If you or someone you know wants to participate, check out additional information by clicking the above image.

Cookies!

30 before 30: Oreos (for the 4th of July!)

Oreos

I’ve always loved Oreos. Either by themselves, or crushed up as a cookies-and-cream type concoction. I prefer to not split them apart and eat the filling first, as many do; I just eat the whole thing at once, and then immediately reach for another.

Oreos

I thought about homemade Oreos all week. I craved them whenever I was hungry, even though I’ve never tasted them before. I thought I knew, but actually, I did not – they were even better than I could predict.

Oreos

The homemade version of the classic Oreo is just as good as the store-bought variety, and even more rich and sweet and satisfying. The filling tastes just like the standard Oreo filling, only creamier; the cookies are just as crisp and satisfying, and made with love.

Oreos

Oreos

The decision to make Oreos as the next item on my 30 before 30 list at this time was somewhat fortuitous: it was the weekend of the 4th of July, so I decided to utilize some food coloring for some red, white and blue action in celebration of the holiday. We also doubled the recipe (for a total of 51 cookies) and brought one batch to Rock Band night and another to the Big Time Freedom Fest. They were well-loved by many.

Oreos

Oreos

This recipe is quite easy. Both the dough and the filling come together in a snap, and are very easy to work with. The only part that’s time-consuming is assembling the cookies once the wafers are baked and cooled and the filling is ready. That’s probably why I hadn’t made these before – because I was intimidated by the time and wondered if the payoff would be worth it.

It is definitely worth it, especially if you have a special event or holiday coming up. The adaptation possibilities are endless: different colors, different flavors for the filling (chocolate, mint, coffee, etc.), maybe even different flavors for the wafers!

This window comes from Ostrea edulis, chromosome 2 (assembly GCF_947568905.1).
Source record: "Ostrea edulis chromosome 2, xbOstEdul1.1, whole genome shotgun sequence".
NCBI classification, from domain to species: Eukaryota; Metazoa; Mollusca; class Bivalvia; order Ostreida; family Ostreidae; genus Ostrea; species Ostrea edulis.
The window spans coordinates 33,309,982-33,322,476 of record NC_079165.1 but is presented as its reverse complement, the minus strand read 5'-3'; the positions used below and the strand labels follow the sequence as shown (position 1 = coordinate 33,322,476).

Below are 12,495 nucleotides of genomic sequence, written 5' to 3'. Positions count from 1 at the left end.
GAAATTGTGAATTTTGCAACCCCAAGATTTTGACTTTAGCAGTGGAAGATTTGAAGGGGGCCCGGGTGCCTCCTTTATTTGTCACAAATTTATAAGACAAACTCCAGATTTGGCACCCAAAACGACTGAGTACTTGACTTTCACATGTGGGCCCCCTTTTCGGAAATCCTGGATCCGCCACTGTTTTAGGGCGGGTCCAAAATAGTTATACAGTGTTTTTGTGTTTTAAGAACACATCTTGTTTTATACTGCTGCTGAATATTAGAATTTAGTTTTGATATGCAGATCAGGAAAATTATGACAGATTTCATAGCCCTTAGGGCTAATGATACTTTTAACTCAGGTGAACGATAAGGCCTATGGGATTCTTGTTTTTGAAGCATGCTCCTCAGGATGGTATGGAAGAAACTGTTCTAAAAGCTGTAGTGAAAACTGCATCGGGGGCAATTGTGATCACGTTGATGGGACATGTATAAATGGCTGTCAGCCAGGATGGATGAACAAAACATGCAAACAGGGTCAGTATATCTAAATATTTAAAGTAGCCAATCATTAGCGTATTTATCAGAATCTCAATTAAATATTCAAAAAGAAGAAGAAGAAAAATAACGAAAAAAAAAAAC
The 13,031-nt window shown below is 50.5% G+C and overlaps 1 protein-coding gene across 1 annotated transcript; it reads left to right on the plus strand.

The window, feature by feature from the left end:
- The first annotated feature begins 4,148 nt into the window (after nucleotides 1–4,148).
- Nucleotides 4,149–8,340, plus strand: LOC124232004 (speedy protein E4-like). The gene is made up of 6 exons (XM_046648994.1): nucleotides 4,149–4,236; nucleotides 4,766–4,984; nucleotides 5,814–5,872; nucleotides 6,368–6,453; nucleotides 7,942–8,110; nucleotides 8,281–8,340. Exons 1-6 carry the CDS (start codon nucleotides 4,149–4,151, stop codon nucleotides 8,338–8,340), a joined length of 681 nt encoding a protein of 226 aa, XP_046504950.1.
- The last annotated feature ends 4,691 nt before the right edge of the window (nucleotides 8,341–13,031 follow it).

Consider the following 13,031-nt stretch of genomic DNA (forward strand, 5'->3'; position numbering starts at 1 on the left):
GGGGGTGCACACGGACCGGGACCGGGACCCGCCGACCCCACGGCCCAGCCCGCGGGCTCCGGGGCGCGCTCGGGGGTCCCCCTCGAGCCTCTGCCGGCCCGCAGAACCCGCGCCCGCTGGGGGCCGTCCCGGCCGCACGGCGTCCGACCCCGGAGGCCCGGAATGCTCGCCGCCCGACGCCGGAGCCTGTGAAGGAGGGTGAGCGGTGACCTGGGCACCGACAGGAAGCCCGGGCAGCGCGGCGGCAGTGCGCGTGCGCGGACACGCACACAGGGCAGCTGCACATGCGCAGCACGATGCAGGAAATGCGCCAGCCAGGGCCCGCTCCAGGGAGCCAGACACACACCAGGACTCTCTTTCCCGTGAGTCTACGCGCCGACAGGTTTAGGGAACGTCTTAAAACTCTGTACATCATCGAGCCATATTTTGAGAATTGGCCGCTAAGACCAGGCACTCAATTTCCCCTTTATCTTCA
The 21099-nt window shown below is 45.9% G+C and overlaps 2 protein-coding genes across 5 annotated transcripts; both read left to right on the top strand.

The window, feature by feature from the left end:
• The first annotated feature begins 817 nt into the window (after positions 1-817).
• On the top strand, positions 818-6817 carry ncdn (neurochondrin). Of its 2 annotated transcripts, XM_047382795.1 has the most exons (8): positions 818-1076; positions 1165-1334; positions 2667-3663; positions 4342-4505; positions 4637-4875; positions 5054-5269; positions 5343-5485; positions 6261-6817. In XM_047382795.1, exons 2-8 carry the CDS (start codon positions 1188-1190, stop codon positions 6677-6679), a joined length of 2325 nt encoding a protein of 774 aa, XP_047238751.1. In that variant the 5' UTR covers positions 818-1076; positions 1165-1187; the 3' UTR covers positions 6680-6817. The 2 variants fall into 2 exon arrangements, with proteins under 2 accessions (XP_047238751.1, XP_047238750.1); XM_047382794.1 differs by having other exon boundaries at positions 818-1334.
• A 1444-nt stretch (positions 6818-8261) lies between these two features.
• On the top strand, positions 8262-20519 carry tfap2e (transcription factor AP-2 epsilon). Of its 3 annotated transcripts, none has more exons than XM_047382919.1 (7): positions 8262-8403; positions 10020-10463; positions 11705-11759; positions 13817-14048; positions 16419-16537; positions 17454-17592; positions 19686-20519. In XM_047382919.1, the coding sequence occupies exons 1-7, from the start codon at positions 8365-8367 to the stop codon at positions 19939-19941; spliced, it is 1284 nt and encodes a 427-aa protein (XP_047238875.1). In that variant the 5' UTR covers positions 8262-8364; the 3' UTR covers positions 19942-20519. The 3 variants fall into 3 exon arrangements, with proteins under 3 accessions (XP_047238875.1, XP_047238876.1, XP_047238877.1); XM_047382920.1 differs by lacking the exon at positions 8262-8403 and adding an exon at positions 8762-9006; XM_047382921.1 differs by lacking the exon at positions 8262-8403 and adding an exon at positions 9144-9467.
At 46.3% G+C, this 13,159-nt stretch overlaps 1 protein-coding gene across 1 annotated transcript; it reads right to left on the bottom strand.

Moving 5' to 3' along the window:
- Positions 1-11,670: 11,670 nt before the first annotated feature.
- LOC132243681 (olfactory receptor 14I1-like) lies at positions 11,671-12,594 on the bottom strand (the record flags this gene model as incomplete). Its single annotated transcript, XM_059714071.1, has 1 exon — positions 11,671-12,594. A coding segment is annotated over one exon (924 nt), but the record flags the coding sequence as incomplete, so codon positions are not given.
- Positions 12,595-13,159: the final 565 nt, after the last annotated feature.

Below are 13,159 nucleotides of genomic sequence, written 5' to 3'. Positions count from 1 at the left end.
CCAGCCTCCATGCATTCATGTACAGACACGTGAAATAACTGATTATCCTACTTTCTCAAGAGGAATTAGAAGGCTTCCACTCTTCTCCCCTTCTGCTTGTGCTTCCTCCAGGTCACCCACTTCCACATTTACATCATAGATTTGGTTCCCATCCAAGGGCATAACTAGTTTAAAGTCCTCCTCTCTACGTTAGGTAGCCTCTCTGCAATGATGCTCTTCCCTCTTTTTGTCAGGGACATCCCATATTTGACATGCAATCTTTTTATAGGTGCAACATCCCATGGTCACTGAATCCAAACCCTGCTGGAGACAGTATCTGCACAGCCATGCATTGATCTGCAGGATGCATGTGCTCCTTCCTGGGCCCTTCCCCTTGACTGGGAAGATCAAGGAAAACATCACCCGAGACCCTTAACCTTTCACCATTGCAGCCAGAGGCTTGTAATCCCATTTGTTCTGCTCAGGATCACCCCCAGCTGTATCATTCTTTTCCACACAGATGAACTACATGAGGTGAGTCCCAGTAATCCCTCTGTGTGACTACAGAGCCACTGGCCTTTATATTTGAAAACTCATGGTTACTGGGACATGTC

Oreos

Oreos
Adapted from smitten kitchen

Chocolate wafers:
1 1/4 cups all-purpose flour
1/2 cup unsweetened Dutch process cocoa
1 teaspoon baking soda
1/4 teaspoon baking powder
1/4 teaspoon salt
1 1/4 cups sugar
1/2 cup plus 2 tablespoons (1 1/4 sticks) room-temperature, unsalted butter
1 large egg

Filling:
1/4 cup (1/2 stick) room-temperature, unsalted butter
1/4 cup vegetable shortening
2 cups sifted confectioners’ sugar
2 teaspoons vanilla extract

Preheat the oven to 375 degrees and set two racks in the middle of the oven. Mix the flour, cocoa, baking soda, baking powder, salt and sugar in the bowl of an electric/stand mixer. While mixing on low speed, add the butter, and then the egg. Mix until everything comes together, stopping the mixer to scrape down the bowl if necessary.

Line two baking sheets with parchment paper. Spoon rounded teaspoons of the batter onto the sheets about two inches apart. Using moistened hands, lightly flatten the balls of dough.

Bake the cookies for 9 minutes, rotating the pans halfway through. After 9 minutes, remove the pans from the oven and immediately remove the cookies from the pans to a counter or cooling rack. The cookies should cool down and crisp up fairly quickly. Continue with any remainder of the dough.

To make the cream filling, beat the butter and shortening at low speed and gradually add the confectioners’ sugar and vanilla extract. Once incorporated, turn the mixture to high and beat for 2-3 minutes until it’s light and fluffy.